Last month when I was told to make some drastic changes to slow down I dug in my heels. I struggled to make those final decisions to pause everything I needed to be doing and just stop.
It took nearly two weeks before I finally relented under a whole lot of pressure.
I woke up one morning and looked in the mirror and was frightened by what I saw. My face was drawn and my eyes were dull with huge dark gaping circles around them. My ribs were too visible and I know everything about me screamed ‘run down’.
Then the physical symptoms got worse. I wasn’t sleeping, I was irritable, agitated, had a persistent pain in my chest (the pneumonia probably didn’t help) and my hands shook all of the time.
It turns out I was, okay I AM, suffering from PTSD. I laughed when they told me that. They told me I had an irregular heart rhythm and an eptopic heart beat and it was triggered by stress and anxiety. I laughed again.
I laughed because I realised what they were saying was real and if I didn’t laugh I might cry for a whole week. Everything had become difficult. Mothering, making lunches, eating, sleeping, conversing, having a shower. I was sapped dry. The accident had taken its toll on my body and soul.
It has been a month since I’ve become a ‘Lady of Leisure’. Apparently it suits me. That’s what people are telling me anyway.
Today I noticed my eyes are no longer dull and those circles are barely visible. I have energy again and I find joy in everything, okay maybe not everything but most things. My hands don’t shake so much and I’m learning to breathe.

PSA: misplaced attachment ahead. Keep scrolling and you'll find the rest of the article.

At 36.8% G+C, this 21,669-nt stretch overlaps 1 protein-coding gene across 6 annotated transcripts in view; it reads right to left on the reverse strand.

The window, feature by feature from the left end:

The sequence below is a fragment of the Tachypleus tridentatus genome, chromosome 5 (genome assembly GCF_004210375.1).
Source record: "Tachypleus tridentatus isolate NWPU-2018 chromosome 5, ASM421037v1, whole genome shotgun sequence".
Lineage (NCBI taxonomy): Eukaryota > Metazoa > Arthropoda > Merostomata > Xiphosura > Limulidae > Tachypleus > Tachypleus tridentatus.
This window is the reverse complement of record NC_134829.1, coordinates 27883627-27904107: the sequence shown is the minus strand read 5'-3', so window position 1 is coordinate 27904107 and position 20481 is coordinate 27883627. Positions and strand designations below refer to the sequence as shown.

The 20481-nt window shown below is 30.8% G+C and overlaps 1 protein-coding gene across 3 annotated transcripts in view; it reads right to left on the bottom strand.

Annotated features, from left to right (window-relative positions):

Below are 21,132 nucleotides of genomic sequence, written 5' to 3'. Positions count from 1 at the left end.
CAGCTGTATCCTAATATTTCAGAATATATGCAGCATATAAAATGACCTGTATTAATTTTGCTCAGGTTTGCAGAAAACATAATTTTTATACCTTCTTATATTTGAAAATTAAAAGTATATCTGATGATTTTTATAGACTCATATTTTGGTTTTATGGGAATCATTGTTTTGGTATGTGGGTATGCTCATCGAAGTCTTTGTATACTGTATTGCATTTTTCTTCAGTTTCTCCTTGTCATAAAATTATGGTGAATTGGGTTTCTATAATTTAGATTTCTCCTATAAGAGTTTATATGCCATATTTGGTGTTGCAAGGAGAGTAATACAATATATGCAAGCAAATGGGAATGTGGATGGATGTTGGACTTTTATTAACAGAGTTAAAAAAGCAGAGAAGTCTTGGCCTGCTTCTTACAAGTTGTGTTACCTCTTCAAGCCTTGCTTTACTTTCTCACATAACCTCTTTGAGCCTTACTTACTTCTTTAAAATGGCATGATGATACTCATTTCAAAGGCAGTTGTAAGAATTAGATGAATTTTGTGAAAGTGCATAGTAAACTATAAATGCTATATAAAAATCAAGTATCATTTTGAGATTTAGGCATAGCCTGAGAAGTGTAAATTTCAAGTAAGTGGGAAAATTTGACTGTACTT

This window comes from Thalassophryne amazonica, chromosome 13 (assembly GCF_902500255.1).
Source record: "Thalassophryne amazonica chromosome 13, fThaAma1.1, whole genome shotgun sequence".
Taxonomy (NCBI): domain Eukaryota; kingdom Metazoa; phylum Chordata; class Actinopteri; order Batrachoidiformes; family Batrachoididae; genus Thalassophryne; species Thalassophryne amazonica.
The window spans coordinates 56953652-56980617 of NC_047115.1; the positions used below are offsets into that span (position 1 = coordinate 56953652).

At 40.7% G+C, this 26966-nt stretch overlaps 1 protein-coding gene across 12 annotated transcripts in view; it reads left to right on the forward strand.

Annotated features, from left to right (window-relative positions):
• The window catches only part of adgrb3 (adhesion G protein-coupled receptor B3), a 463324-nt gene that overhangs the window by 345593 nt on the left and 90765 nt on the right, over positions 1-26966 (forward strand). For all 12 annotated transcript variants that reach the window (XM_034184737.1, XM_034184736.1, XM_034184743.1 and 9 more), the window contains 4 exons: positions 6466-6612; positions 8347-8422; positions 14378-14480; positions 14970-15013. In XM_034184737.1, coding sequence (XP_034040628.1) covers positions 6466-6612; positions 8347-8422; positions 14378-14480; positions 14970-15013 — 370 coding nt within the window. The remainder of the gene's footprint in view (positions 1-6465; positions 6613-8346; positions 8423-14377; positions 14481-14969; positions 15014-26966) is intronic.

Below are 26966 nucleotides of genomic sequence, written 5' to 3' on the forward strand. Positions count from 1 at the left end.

A few weeks ago I had a massive panic attack whilst driving on the M1. Not an ideal situation but I was aware enough to see the signs. I initially struggled to see the trigger until I looked in my rear vision mirror and noticed a rather large truck travelling behind me.
I was strong enough not to fall apart. I talked myself through it knowing I was in control and we were all safe and very close to exiting the freeway. A month ago I would’ve coped very differently. I wouldn’t have coped. I would’ve been distraught and it would’ve taken days to recover.
Today I walked up to my vegetable garden and sat and watched everything around me. The excitement that surged inside me when I saw a ladybird was quite funny. Finally they are back to eat the bugs who torture my sweet potato leaves. I noticed the Gladioli bulbs have just started emerging from the dirt so the bees should come visiting soon too.
I watched two of our hens fly and climb higher and higher in our pine tree until you could no longer see them. I watched our new goats introduce themselves to our darling Daisy Goat. Basil the Buck got a little to upfront and personal with her and I saw parts of Basil I wish I hadn’t. Then they all found a big pile of weeds and started chewing them to the ground. How lovely.
I noticed the red and brown onions I had planted as seeds last month have finally poked their little heads through the ground. This is my third attempt at onions so I’m pretty happy.
As I sat and watched and pottered in my garden I knew that I should’ve listened to my body better. My body loves this. It loves to be still. To see, to hear, to touch and absorb all. Our bodies don’t thrive in chaos, it’s too much for them.
I initially thought I would hate being without a job or study full time. I was so wrong. I wish I had done this sooner. I feel so lucky to be here every afternoon when my cherubs get off the bus and have afternoon tea all set up for them.
To be ready to give and receive those warm hugs. To be ready to have their excitement or sadness of the day listened to. To have a calm afternoon transition into a calm bedtime because I’m no longer in a rush.
I feel so lucky (and happy).
Why didn’t I do this sooner?